Here’s the video: One brother [the aggressor] angrily again attacks a brother [the victim]. At :09 two “peacekeeper brothers” approach the aggressor, and one, ever so calmly, systematically and in-control, pushes the aggressor down and sits on him to calm him down. But the aggressor is able to slip away. This entire sequence is repeated several times. At :35 the victim hurries away from the scene as the peacekeeper deals with the aggressor in the bushes. At :47 the peacekeeper and aggressor emerge from the bushes (peacekeeper on the left). At 1:11 the aggressor reacts antagonistically to the peacekeepers who then circle around him. Notice that the victim has been lying down close by (on the right) watching the goings-on. When the aggressor emerges, the victim runs off, but is again approached by the aggressor at 1:36 and is forced to the ground. Through 2:13 the peacekeeper puts down the aggressor or intimidates him through his upright proximity, but at 2:20 the aggressor again intimidates the victim, and then engages in a full blown attack at 2:32 into the bushes where we can’t see what is going on. The victim is able to slip away, so it’s the peacekeeper who is now engaging in the bushes with the aggressor. The second peacekeeper is watching at 2:42. The victim had extracted himself from the fray and now is sitting off to the side with a sibling who doesn’t want to get involved — they are waiting to see what happens and one gives a stressful yawn. At 3:42 we see the aggressor move out of the shrubbery and away from the peacekeeper. At 4:28 the aggressor moves towards the two lying down — one of those two [the victim] finds this intimidating and moves away. Peacekeeper approaches aggressor again and again makes him hit the ground. But then at 4:44 the victim lies belly up willingly and allows the aggressor to sniff him submissively. At that point, the altercation seems to be over. It’s because this video was taken at dusk that it blurs out at the end.

Disruptive behavior of this sort isn’t tolerated for long in coyote families, and if it continues, it leads to a forced dispersal.

I noticed that, for a time after this “fight”, the attacker and attacked avoided each other: when they saw each other, each went the other way without reacting at all: like ships passing in the night. I then noticed that they hung out at opposite ends of the family territory. This worked for the next little while. I now see neither of these two siblings — they’ve left the area: dispersed. And another male has dispersed to a nearby location about 1/2 mile away in a fragment of the family’s territory. This will serve as a stepping stone or halfway point before the youngster moves on. Meanwhile, he is safe from sibling rivalry . . . at least for a while.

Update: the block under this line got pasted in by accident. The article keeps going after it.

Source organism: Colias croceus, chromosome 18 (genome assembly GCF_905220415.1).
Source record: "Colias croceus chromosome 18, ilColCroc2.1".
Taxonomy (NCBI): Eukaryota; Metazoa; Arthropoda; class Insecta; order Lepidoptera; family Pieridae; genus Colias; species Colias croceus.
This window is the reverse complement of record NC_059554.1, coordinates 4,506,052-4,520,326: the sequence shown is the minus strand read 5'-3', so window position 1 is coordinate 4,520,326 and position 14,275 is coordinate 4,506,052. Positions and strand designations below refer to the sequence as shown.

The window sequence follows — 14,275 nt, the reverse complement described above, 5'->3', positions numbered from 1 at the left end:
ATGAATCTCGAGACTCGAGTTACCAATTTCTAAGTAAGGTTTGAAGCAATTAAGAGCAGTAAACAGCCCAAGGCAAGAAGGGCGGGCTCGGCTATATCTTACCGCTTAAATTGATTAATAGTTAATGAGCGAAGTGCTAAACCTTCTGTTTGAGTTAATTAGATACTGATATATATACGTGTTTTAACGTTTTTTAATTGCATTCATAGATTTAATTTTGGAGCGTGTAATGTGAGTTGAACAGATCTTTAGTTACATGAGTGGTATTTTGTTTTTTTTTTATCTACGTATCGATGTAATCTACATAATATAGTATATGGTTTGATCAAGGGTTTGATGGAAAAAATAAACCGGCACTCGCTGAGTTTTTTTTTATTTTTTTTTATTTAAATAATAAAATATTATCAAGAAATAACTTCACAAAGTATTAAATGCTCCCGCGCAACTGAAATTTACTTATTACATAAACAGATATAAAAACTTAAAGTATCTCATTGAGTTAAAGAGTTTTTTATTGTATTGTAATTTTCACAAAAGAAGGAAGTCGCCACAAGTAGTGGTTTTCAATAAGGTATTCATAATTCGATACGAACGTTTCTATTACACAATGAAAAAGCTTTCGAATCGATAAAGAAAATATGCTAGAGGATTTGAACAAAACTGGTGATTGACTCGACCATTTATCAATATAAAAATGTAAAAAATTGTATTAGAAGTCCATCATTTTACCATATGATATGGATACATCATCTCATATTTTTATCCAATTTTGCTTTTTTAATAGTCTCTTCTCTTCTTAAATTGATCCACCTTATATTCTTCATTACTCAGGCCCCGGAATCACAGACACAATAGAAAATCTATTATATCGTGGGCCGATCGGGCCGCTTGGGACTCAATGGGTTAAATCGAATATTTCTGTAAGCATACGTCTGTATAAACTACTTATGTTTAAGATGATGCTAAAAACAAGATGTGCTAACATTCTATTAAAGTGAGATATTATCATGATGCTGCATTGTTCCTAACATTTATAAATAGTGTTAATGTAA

These are the dramatic moments in an otherwise amazingly uneventful family life this year.

 

3 Comments (+add yours?)

  1. Hilary Cole
    Feb 10, 2020 @ 03:48:32

    Amazing to watch the video! and read all about the altercation.. so interesting! Can’t help feeling sorry tho for the victim, and finally the dispersal of them from the family. Do hope they are all ok…

    Thanks Janet.. another amazing read with photos and video 😊

    Hilary 😊

    Reply

    • yipps:janetkessler
      Feb 10, 2020 @ 04:22:34

      It’s absolutely fascinating! I’m so glad that you, too, find it so! Dispersal, unfortunately, is a hard and treacherous time for them. I know an ecologist who has radio-collared (something I don’t believe in) 17 of them over the last three years. It turns out that all of these except one ended up being killed by cars. :((

    • Hilary Cole
      Feb 10, 2020 @ 06:51:43

      No I don’t like the radio-collar either. That’s so sad to read that only the one survived out of 17! There are so many that lose their lives, or have them taken from them by humans, in their relentless persecution of them. I find it so heartbreaking.. A very misunderstood animal… plus a percentage of the population who are living in a bygone era, and have zilch compassion…

      Look forward to reading more, and seeing such wonderful photos and videos …

      Thanks
      Hilary 😊🦋